.
In Canada, individuals who hold extreme right-wing views are active online, leveraging chat forums and online networks to exchange ideas, as opposed to openly promoting violence. These individuals leverage online chats and forums in attempt to create an online culture of fear, hatred and mistrust by exploiting real or imagined concerns.
.
Traditionally, in Canada, violence linked to the far-right has been sporadic and opportunistic. However, attacks perpetrated by individuals who hold extreme right-wing views and other lesser-known forms of ideological extremism can occur. A recent example is the April 2018 van attack in Toronto, Ontario, which resulted in the deaths of 10 people and alerted Canada to the dangers of the online Incel movement. It may be difficult to assess, in the short term, to what extent a specific act was ideologically-driven, or comment while investigations are ongoing or cases are before the court.

Interesting. The report (correctly) states the vast majority of terrorism is related to ideologies such as Daesh and Al-Qaida. It then goes on to blame “right wing extremists”. However, the only example cited here (or in the executive summary was the van attack in April 2018.

That one event seems to be as bad as all the Islamic terrorism elsewhere.

Right-wing extremism is not unique to Canada. In fact, some European RWE groups have established chapters in Canada. Likewise, some Canadian RWE groups have far-right connections in Europe.

This disingenuously conflates unrelated groups. This lumps in: those sick of mass migration and illegal immigration; those sick of globalism; and those sick of forced multiculturalism, with actual terrorist organizations.

Furthermore, some individuals in Canada continue to support violent means to establish an independent state within India. These violent activities have fallen since their height during the 1982-1993 period when individuals and groups conducted numerous terrorist attacks. The 1985 Air India bombing, which killed 331 people, remains the deadliest terrorist plot ever launched in Canada. While attacks around the world in support of this movement have declined, support for the extreme ideologies of such groups remains. For example, in Canada, two organizations, Babbar Khalsa International and the International Sikh Youth Federation, have been identified as being associated with terrorism and remain listed terrorist entities under the Criminal Code

.

Credit where credit is due. At least Sikh terrorism is being called out as well.

8. Canadian Extremist Travellers

The first objective in dealing with returning extremist travellers is to investigate and mitigate the threat they may pose to Canada and to Canadians and to ensure public safety. If there is sufficient evidence, the Government of Canada will pursue charges, and prosecute them to the full extent of the law. Criminal prosecution is the top priority and the preferred course of action. If there is insufficient evidence for a charge, the Royal Canadian Mounted Police (RCMP) and its law enforcement, security and intelligence partners will continue their investigation, while other tools are leveraged to manage and contain the threat. These tools include: using a terrorism peace bond to seek to have the court place conditions on the individual (including electronic monitoring); active physical surveillance; using the Secure Air Travel Act to prevent further travel; additional border screening; and/or cancelling, refusing or revoking passports. In certain circumstances, the Canadian Security Intelligence Service (CSIS) may also employ threat reduction measures to reduce the threat posed by a returnee.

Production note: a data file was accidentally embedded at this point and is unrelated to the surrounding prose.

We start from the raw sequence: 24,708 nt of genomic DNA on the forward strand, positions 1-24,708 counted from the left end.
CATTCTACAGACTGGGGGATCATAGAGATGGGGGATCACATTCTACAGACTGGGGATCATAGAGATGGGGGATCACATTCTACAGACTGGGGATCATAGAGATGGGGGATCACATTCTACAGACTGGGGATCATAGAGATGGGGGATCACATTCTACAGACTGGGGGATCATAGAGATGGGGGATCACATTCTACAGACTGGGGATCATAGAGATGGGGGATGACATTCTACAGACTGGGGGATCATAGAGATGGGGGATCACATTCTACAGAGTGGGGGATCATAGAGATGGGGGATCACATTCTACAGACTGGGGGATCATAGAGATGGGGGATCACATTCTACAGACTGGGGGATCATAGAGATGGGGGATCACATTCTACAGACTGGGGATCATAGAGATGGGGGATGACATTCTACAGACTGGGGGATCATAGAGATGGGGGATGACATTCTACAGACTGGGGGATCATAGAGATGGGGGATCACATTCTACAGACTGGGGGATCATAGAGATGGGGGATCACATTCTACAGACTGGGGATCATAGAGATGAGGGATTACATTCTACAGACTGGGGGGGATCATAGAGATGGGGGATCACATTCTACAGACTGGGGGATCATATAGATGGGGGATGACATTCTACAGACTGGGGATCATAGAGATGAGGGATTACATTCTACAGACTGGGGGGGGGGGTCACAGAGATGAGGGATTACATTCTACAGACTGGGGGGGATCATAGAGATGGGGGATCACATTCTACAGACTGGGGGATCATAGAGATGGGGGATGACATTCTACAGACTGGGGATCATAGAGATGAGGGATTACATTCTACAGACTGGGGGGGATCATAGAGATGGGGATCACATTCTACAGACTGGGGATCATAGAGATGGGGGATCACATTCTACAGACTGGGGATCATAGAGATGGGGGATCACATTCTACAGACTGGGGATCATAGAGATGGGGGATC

.
Canada’s law enforcement, security and intelligence, and defence departments and agencies continue to monitor and respond to the threat of Canadian extremist travellers through a coordinated, whole-of-government approach. When the Government learns that a CET may be seeking to return, federal departments and agencies come together to tailor an approach to address the threat he/she may pose. Key departments and agencies, including Public Safety Canada, Global Affairs Canada (GAC), the RCMP, CSIS, the Integrated Terrorism Assessment Centre (ITAC), the Department of National Defence and the Canadian Armed Forces (DND/CAF), Canada Border Services Agency (CBSA), Immigration, Refugee and Citizenship Canada (IRCC), Transport Canada (TC) and the Privy Council Office (PCO) work together to assess risks, develop options and manage the return of CETs. The whole-of-government approach enables the collective identification of measures needed to deal with the threat.

Some thoughts:

(1) The safety of the Canadian public seems to be taking a backseat.

(2) Safety measures? How about not letting them back into the country in the first place?

(3) Among those measures: why is “INCARCERATION” not listed?